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Library Intersections of Climate Change Mitigation Policies, Land Grabbing and Conflict in a Fragile State: Insights from Cambodia

Intersections of Climate Change Mitigation Policies, Land Grabbing and Conflict in a Fragile State: Insights from Cambodia

Intersections of Climate Change Mitigation Policies, Land Grabbing and Conflict in a Fragile State: Insights from Cambodia

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Date of publication
December 2015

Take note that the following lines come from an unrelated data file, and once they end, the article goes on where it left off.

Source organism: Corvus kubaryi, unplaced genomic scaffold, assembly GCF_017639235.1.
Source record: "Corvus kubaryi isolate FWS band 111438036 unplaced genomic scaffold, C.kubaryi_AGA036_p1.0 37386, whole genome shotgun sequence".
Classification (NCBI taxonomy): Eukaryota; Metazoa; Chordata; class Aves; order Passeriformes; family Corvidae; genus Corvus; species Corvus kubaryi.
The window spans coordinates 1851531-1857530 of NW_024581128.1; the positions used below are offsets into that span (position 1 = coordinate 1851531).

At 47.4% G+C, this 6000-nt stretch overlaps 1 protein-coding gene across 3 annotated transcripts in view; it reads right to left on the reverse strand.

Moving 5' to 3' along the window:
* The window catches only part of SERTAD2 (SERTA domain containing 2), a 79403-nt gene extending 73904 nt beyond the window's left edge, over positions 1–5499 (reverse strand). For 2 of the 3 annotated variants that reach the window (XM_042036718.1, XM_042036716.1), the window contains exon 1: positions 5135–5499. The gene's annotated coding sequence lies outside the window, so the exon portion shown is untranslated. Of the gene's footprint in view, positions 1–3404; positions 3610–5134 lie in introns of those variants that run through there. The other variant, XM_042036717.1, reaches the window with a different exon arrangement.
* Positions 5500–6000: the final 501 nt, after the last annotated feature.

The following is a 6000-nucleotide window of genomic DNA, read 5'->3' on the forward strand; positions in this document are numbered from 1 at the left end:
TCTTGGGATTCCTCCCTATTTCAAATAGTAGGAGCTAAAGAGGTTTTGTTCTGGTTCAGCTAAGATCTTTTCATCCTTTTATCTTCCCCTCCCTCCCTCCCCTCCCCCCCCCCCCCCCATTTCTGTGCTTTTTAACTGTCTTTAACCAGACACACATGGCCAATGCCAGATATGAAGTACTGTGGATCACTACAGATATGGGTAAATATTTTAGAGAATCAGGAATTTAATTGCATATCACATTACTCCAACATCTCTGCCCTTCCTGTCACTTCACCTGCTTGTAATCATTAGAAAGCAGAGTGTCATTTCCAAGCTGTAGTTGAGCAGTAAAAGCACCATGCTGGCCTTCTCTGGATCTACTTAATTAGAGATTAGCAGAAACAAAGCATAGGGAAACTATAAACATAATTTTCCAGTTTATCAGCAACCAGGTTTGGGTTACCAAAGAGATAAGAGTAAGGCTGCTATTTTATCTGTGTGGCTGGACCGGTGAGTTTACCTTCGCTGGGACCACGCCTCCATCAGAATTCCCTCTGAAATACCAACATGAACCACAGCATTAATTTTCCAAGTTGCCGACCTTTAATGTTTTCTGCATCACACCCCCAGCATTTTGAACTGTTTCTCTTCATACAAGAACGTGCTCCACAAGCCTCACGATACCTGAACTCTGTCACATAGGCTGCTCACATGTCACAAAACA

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Thirty years after Cambodia’s ‘democratization’ by the United Nations Transitional Authority (UNTAC), the transition to a market-based economy is raging at full steam. Democracy remains elusive, but policy interventions from Cambodia’s “development partners” color the political, social, and environmental landscapes. This paper attends to the land grabs characteristic of market transitions and to the climate change mitigation strategies currently enhancing conflicts over land and resources in contemporary Cambodia. Climate change mitigation projects and large-scale land deals are highlighted in recent research as potential instigators in conflicts over land and resources. However, this literature tends to view climate change policies and land grabbing as separate processes occurring in discrete geographies where displacement or contested claims occur. Working at the intersections of large-scale land acquisitions and climate change mitigation strategies viewed through a landscape perspective, several researchers and activists have come together to examine more systematically the intersections between these processes. Through the MOSAIC research project, they focus on the complex interactions within and across social, ecological, and institutional arenas. Reviewing the literature on land grabs, conflict, and climate change mitigation strategies in Cambodia shows their interplay and the social and ecological spill-over effects embedded in the historical processes, institutional agendas, and environmental particularities in which they take place. The multi-layered interactions of historical conflict and resource use at the landscape level intervene into contemporary projects to increase gross domestic production while mitigating the effects of climate change. Timber barons, for example – politicians and military officers who acquired massive stores of capital during the post UNTAC years of conflict – currently hold economic land concessions (ELCs) which enable their timber trade and the development of industrial agriculture. Both the World Bank and United Nations Development Program (UNDP), referred to locally as Cambodia’s “development partners”, support these ELCs. They encourage policy makers to promote “pro-business” environments and the intensification of industrial agriculture – increasingly pointed toward flex crops that stand ready for the market to demand clean-green biofuels. These projects play out in the undeveloped, but far from empty, landscape of Cambodia’s forested hinterlands; their execution requires the forced removal of thousands of families and the violent destruction of hundreds of villages. Moreover, the trade in timber and the still-strong power structures of politico-military elites are both embedded in the country’s recent attempts to administer UN-REDD carbon-capture programs. Military land concessions and elite cultivation of logging capital conspire to both divest villagers of vital forest products and to thwart international attempts to capture the planet’s few remaining forests. By attending to these intersections and spill-over effects at the intersections of land grabs and climate change projects in Cambodia, this paper will present the ways that a landscape framework and innovative research methods can provide inroads for preventing, resolving or transforming conflicts into more cooperative scenarios.

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